Up To 70 Percent Of Short Sales Fail
Part of being a good writer is being a good reader. That goes for being a blogger as well. A good blogger will also read other blog and publications. Recently, we read a story from the Los Angeles Times that focused on why short sales can easily fall apart.
The main crux of the story is correct. Many short sales DO fall apart. Recently we heard that as many as 70 of short sales transactions fail or simply do not complete.
Four Reasons Why Short Sales Fail (Don’t Let This Happen To You)
The story mentions several reasons (we list four below) why short sales fail to close. The reasons come from the Phoenix-based National Assn. of Exclusive Buyer Agents (NAEBA):
1- They state that Often the house is not advertised as a short sale.
Unless an agent (or owner) is being deceptive, we don’t see how that is possible. Here in Bay Area all of the short sale homes listed on the MLS have to be noted as short sales. Maybe that requirement doesn’t hold true for other MLS areas but agents can be warned or fined for not noting a short sale.
2- The negotiating process is far different.
The short sale process continues to be a more complex transaction than a normal equity sale with often two or more lenders, HOAs, etc involved. A good listing agent will structure the deal in advance to see where the numbers need to stack up. Any buyer (or buyer’s agent) who doesn’t speak to the listing agent about how they plan to structure the deal is making a huge mistake. If the listing agent does not have a solid plan to structure the deal then it may not be the best short sale to approach.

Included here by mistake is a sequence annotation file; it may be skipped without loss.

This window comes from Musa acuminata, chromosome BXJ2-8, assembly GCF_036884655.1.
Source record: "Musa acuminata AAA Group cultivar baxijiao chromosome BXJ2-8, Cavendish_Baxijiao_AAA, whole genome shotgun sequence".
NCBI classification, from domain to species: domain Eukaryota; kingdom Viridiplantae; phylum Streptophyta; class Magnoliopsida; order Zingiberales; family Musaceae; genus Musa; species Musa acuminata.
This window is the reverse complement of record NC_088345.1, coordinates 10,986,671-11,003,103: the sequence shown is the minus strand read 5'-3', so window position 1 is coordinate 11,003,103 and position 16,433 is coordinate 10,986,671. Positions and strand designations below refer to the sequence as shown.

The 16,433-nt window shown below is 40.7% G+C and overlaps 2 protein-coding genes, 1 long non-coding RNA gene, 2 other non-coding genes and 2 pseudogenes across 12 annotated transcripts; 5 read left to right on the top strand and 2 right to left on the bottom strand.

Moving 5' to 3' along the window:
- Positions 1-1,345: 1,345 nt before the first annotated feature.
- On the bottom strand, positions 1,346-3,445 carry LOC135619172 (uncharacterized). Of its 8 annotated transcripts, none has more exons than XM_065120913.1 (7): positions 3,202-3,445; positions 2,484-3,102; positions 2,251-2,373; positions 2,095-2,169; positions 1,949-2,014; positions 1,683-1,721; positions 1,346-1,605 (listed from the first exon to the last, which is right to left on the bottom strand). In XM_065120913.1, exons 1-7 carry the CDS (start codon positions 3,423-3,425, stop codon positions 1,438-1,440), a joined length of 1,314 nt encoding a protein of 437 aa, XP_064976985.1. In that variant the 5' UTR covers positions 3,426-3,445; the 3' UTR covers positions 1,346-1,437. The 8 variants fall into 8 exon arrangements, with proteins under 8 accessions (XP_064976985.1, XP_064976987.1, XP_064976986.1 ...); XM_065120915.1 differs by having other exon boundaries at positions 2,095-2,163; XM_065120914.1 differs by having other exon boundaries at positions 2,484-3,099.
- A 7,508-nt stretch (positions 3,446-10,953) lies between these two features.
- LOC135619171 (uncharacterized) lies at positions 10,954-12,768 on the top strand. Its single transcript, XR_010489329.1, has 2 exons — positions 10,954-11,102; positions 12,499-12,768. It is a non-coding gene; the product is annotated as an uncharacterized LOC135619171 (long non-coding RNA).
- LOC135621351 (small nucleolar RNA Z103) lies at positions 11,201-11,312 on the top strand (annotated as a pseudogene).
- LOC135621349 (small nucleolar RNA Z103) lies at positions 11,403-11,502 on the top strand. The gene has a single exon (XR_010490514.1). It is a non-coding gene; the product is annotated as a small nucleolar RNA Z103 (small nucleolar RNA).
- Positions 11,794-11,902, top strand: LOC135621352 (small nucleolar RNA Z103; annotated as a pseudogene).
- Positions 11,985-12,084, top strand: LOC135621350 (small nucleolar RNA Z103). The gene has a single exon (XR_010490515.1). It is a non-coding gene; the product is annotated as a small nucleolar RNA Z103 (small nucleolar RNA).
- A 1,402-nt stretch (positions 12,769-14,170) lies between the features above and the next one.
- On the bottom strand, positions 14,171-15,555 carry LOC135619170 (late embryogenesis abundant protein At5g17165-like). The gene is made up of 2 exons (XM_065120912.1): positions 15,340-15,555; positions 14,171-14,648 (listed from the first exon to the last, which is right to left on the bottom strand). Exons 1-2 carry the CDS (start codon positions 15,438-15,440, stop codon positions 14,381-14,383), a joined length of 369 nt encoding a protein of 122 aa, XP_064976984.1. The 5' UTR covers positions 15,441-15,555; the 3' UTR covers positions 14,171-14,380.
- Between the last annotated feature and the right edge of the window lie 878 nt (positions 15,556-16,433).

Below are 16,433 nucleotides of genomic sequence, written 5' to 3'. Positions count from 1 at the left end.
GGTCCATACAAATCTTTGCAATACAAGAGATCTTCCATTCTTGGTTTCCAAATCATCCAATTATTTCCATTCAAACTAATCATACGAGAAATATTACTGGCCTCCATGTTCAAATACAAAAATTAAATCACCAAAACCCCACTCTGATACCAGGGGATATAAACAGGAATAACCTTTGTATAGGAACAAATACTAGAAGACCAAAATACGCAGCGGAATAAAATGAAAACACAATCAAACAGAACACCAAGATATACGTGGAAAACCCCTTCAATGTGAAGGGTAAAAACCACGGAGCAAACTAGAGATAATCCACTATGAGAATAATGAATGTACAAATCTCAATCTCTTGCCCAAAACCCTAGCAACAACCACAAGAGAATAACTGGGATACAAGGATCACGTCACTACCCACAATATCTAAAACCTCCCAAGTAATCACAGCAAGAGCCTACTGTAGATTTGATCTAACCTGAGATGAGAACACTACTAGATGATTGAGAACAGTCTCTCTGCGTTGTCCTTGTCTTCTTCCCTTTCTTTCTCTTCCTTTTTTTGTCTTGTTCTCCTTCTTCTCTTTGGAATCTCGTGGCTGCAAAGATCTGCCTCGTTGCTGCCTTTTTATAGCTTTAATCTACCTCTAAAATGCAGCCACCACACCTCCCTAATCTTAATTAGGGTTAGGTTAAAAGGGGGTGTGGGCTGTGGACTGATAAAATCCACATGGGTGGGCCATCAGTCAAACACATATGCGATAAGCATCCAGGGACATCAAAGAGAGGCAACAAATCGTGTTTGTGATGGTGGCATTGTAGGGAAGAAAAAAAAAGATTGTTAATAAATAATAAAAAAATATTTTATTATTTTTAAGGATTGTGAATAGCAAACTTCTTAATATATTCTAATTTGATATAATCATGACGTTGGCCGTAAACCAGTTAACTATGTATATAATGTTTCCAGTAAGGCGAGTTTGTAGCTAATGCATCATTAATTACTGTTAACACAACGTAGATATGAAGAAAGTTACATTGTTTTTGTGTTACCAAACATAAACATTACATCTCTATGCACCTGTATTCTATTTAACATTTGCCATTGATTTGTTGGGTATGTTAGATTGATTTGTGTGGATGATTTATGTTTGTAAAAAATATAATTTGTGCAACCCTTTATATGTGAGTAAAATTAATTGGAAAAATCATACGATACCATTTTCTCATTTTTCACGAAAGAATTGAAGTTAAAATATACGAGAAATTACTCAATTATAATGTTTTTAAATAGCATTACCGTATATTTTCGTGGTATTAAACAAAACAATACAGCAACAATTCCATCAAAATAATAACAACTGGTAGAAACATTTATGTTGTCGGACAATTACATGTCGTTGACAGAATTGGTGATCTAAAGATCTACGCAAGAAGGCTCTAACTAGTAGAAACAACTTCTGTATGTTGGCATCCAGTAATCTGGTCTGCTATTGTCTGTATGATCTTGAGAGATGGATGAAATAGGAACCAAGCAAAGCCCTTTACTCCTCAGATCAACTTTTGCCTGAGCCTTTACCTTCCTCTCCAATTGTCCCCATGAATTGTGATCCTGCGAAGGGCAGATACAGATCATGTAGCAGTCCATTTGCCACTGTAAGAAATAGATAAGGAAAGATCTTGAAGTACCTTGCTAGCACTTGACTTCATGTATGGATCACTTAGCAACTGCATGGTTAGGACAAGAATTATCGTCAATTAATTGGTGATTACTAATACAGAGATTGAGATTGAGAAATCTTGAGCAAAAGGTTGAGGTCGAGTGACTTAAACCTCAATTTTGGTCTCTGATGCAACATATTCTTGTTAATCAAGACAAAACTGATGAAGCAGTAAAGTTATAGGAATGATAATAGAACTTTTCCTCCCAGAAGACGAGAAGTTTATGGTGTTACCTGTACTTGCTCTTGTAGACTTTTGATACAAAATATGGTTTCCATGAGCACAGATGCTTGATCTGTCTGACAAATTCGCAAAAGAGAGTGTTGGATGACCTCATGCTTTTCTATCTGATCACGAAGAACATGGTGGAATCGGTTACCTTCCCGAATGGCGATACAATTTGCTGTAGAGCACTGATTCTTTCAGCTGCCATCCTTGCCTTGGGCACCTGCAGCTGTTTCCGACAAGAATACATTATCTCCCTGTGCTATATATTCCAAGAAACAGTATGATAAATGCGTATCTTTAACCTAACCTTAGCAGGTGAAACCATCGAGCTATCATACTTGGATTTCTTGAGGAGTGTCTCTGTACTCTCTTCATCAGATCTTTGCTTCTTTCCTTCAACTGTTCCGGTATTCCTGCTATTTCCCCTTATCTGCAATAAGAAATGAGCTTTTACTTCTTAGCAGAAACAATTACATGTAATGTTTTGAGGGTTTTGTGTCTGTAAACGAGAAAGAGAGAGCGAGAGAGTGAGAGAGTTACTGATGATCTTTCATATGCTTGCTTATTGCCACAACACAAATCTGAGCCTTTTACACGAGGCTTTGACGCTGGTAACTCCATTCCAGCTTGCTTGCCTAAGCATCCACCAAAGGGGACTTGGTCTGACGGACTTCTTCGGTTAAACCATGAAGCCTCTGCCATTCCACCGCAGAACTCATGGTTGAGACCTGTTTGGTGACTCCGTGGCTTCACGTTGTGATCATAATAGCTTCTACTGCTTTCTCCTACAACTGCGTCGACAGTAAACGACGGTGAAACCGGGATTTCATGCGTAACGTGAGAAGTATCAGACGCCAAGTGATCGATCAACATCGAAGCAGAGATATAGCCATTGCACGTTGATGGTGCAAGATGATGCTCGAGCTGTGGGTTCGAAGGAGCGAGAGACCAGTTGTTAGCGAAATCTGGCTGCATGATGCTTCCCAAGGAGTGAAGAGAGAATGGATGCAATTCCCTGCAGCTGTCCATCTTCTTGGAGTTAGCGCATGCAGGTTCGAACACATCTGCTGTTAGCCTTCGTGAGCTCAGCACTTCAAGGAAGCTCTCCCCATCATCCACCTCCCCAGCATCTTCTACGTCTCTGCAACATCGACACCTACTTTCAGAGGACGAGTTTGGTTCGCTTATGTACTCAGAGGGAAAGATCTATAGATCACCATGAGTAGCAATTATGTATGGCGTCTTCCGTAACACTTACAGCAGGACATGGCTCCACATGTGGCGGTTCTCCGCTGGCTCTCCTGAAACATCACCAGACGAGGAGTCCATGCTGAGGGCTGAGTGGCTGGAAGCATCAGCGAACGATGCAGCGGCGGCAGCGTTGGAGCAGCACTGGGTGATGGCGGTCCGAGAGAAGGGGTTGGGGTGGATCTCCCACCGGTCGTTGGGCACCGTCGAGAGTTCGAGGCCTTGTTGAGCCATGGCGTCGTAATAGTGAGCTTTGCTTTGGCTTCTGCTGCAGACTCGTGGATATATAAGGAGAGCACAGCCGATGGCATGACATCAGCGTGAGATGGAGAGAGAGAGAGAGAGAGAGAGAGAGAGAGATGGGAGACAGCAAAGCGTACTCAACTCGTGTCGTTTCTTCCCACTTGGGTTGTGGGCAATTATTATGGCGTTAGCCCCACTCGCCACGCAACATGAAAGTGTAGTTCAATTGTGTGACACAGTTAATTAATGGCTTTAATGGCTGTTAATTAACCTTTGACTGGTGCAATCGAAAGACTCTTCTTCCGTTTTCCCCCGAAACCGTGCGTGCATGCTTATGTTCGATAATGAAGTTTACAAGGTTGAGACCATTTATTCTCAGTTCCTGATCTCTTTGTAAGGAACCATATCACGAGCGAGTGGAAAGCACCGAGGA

3- Many lenders will not even discuss a short sale with a seller until a purchase contract is in place.
This last reason has a few issues. Firstly, a listing agent may be able to initiate a HARP short sale which does not require an offer. By the time the HARP process moves forward the buyer will be in place for the other end of the transaction. We have also seen buyers submit LOI (Letter of Intent) to purchase a short sale home.
4- Once lenders approve the short sale, they often require the sale to close within a short period. Consequently, there is not enough time for the buyer to have the house examined by an independent home inspector.
Any listing agent or buyer’s agent who allows the above situation to occur should take note. Don’t wait for the short sale approval to arrive. Listing agents who know how to structure short sales will get the deal approved. Knowing that, the buyers should have their inspections done in advance for the approval. In other words be proactive and don’t be at the mercy of the banks tight closing times.
Anyone who would like our list of Top Things To Ask When Buying A Short Sale then please contact us.